# When does $A^p$ is a diagonal $2\times 2$ matrix imply that $A$ is a diagonal matrix

Let $A \in\mathrm{SL}(2,\mathbb{C})$ and $p > 1$ be a natural number. Under which conditions the following statement is true?

$A^p$ is a diagonal matrix implies $A$ is a diagonal matrix

For the case $p=2$ and $A^2 \neq \pm \mathrm{Id}$ it is a simple calculation to show that it is true.

• @alex.jordan, that's what I also thought. Deleting my comment. – Andreas Caranti Jun 1 '13 at 19:12

## 2 Answers

Even when $p=2$ and $A^2\neq \pm I_2$, this is false. So I'm not sure what your computations were. Take $$A=\pmatrix{0&\lambda\\1&0}\qquad \qquad A^2=\pmatrix{\lambda&0\\0&\lambda}.$$ As soon as $A^p$ has a repeated eigenvalue, we can build a counterexample. In other words, over $\mathbb{R}$ or $\mathbb{C}$, $\lambda I_m$ has a nondiagonal $p$th root for every $n\geq 2$ and $p\geq 2$. As mentioned by Georges Elencwajg and alex.jordan, it suffices to scale the appropriate rotation ($2\pi/p$, unless $p$ is even, $\lambda<0$, and you really want to do this in $\mathbb{R}$, in which case you should scale the rotation of angle $\pi/p$).

But if $A^p$ has no repeated eigenvalue, in $M_n(K)$ and for any $p\geq 2$, we have a sufficient condition.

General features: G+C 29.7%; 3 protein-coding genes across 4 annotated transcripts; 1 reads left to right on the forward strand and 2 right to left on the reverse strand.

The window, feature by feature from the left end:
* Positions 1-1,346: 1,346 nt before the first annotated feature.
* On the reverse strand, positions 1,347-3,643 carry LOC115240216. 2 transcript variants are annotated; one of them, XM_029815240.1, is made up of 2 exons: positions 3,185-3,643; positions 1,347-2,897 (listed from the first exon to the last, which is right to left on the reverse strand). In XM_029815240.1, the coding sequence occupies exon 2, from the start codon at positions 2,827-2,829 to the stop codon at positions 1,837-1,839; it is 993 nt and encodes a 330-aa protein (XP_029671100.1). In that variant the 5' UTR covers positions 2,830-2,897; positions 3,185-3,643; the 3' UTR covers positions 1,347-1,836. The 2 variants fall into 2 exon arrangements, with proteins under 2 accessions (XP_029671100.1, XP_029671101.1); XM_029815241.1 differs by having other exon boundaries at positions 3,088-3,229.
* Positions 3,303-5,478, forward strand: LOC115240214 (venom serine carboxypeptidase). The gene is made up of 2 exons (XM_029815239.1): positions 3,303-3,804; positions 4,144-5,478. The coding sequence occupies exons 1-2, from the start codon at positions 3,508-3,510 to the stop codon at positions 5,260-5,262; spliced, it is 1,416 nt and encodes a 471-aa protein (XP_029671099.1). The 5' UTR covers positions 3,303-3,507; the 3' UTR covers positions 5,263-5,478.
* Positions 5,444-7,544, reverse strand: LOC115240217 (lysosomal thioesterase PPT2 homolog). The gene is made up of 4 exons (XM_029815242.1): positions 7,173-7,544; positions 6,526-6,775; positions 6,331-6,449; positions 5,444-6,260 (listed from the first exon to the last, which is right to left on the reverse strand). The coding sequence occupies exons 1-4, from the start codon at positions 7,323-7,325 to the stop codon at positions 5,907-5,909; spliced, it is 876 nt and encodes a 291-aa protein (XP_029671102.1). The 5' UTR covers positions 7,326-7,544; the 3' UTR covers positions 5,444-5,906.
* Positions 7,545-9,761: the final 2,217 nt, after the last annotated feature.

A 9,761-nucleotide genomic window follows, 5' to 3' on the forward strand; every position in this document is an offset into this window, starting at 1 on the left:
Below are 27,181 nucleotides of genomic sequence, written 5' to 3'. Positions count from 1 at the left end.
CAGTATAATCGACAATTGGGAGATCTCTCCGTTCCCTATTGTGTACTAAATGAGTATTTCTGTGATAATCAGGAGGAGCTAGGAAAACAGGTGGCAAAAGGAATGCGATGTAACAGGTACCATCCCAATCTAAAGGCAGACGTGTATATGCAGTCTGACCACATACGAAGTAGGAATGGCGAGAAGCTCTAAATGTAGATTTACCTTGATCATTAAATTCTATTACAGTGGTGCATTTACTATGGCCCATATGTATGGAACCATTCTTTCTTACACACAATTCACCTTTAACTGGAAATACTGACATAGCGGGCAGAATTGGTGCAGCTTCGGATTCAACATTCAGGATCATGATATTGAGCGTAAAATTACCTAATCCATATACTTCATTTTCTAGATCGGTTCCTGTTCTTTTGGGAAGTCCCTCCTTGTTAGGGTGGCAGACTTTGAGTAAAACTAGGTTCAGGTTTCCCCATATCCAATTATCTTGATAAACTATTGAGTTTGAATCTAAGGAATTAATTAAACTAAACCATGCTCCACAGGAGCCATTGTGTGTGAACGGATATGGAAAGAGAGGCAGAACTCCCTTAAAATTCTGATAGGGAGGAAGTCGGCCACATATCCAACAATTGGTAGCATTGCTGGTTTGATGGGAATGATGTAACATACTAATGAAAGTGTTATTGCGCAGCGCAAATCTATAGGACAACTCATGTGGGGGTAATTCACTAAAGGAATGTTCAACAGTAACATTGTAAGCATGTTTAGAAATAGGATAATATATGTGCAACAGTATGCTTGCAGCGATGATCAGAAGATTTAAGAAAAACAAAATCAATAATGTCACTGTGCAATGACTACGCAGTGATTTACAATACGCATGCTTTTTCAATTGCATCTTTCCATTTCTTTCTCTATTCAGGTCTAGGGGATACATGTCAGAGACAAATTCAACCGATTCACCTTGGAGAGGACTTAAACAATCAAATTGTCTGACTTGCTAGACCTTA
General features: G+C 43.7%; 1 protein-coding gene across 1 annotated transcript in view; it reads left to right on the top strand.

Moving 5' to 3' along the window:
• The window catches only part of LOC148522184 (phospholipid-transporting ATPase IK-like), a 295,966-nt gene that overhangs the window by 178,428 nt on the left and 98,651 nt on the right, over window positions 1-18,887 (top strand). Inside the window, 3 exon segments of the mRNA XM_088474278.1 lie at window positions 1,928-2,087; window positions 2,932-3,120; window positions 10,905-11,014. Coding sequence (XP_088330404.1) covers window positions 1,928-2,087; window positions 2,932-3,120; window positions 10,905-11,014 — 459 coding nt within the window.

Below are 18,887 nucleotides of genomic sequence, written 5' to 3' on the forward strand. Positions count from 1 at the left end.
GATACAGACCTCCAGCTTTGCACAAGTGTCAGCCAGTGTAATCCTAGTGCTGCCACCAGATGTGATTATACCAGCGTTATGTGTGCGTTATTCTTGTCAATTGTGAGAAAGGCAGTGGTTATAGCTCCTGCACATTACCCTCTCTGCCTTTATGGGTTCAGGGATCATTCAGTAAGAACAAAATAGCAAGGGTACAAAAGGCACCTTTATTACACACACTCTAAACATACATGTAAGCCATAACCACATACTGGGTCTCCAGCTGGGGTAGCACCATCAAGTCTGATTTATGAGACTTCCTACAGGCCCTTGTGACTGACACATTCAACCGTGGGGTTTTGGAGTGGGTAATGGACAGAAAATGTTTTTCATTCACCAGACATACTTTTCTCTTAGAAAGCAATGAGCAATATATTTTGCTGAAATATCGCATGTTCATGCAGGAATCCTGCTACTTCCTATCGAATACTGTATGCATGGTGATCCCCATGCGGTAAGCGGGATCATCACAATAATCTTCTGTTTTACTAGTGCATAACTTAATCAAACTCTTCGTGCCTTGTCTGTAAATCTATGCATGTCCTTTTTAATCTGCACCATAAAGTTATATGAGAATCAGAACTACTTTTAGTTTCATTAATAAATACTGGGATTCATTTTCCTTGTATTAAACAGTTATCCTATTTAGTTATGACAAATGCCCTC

If $A^p$ is diagonal with pairwise distinct diagonal coefficients, then $A$ is diagonal.

Proof: since $A$ commutes with $A^p$, it leaves the eigenspaces of $A^p$ invariant. By assumption, these are one-dimensional. So they must be eigenspaces for $A$ as well. QED.

More generally, if for some polynomial $p(X)\in K[X]$, $p(A)$ is diagonalizable with pairwise distinct coefficients, then $A$ is diagonalizable in the same basis.

Of course, all this falls apart as soon as $p(A)$ has an eigenvalue of multiplicity at least two.

Remark: it is good to think about this in terms of commutant. Given a diagonalizable matrix $B\in M_n(K)$, denote $C(B):=\{A\in M_n(K)\,;\,AB=BA\}$. This is a unital subalgebra of $M_n(K)$. When $B$ is in diagonalized form, $C(B)$ is block diagonal with a block $M_{n_j}(K)$ corresponding to each eigenvalue $\lambda_j$ of multiplicity $n_j$. So when all the eigenvalues of $B$ have multiplicity $1$, all these blocks reduce to scalars, and the commutant is the algebra all diagonal matrices in this basis. In your case, $A$ belongs to the commutant of $B=A^p$.

• And conversely it can be shown that if $A^p$ is diagonal with two equal diagonal entries, that it is possible that $A$ is not diagonal using a dilated rotation. – alex.jordan Jun 1 '13 at 19:15

The displayed statement is false for all $p\gt 2$, as proved by the rotation matrix of angle $2\pi/p$.

• I think you meant $p\geq 2$. – Julien Jun 1 '13 at 19:20
• @julien: no, I meant what I wrote. In the case $p=2$ the rotation matrix of angle $2\pi/2$ is diagonal, so it doesn't prove anything about the displayed statement. – Georges Elencwajg Jun 1 '13 at 19:30
• Right. I was thinking, in the case $p=2$, about the rotation of angle $\pi/2$, whose square is indeed diagonal as it is $-I_2$. So you get a generic couterexample for all $p\geq 2$ with the rotation of angle $\pi/p$. – Julien Jun 1 '13 at 19:35
• @julien. Yes, your rotations would include the case $p=2$ and are thus more elegant. What happened is that since I thought the OP had settled the case $p=2$, I didn't really bother about that value. – Georges Elencwajg Jun 1 '13 at 19:47